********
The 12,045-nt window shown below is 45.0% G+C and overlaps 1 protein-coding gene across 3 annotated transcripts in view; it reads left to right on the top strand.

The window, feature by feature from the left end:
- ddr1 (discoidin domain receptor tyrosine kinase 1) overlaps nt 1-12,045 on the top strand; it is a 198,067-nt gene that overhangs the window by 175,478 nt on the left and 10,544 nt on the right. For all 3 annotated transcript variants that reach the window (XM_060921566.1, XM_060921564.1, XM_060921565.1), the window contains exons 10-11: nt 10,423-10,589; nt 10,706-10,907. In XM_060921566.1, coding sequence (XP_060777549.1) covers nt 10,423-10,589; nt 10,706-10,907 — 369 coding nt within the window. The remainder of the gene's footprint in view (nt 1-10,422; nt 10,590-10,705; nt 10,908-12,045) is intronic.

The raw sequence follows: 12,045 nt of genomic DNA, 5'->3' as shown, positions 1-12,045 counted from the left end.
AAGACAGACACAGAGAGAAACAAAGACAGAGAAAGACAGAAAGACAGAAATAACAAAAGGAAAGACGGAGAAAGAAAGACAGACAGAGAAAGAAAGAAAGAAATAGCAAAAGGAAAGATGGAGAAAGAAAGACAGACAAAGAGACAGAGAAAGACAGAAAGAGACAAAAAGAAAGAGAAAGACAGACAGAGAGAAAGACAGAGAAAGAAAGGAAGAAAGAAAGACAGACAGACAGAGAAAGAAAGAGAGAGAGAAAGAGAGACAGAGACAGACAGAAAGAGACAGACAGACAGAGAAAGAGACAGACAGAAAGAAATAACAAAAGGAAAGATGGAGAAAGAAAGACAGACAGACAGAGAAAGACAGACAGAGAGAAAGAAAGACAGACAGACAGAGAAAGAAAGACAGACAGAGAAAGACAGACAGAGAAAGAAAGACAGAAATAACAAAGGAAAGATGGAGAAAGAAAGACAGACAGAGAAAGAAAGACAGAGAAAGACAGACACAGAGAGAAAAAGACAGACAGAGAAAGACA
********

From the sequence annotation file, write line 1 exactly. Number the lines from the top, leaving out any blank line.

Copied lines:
The 12,045-nt window shown below is 45.0% G+C and overlaps 1 protein-coding gene across 3 annotated transcripts in view; it reads left to right on the top strand.